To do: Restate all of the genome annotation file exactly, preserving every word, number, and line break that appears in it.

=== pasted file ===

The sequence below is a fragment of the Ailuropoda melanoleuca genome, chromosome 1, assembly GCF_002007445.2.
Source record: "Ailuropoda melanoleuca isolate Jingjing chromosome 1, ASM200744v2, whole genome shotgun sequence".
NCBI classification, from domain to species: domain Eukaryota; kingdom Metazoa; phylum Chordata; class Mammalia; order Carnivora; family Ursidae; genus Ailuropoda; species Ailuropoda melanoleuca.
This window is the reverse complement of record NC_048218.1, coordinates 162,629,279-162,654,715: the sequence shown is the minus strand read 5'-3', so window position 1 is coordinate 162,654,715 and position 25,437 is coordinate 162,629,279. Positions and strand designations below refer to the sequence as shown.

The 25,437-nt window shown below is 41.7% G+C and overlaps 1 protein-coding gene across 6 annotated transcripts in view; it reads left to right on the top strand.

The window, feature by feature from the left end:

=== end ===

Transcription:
The sequence below is a fragment of the Ailuropoda melanoleuca genome, chromosome 1, assembly GCF_002007445.2.
Source record: "Ailuropoda melanoleuca isolate Jingjing chromosome 1, ASM200744v2, whole genome shotgun sequence".
NCBI classification, from domain to species: domain Eukaryota; kingdom Metazoa; phylum Chordata; class Mammalia; order Carnivora; family Ursidae; genus Ailuropoda; species Ailuropoda melanoleuca.
This window is the reverse complement of record NC_048218.1, coordinates 162,629,279-162,654,715: the sequence shown is the minus strand read 5'-3', so window position 1 is coordinate 162,654,715 and position 25,437 is coordinate 162,629,279. Positions and strand designations below refer to the sequence as shown.

The 25,437-nt window shown below is 41.7% G+C and overlaps 1 protein-coding gene across 6 annotated transcripts in view; it reads left to right on the top strand.

The window, feature by feature from the left end: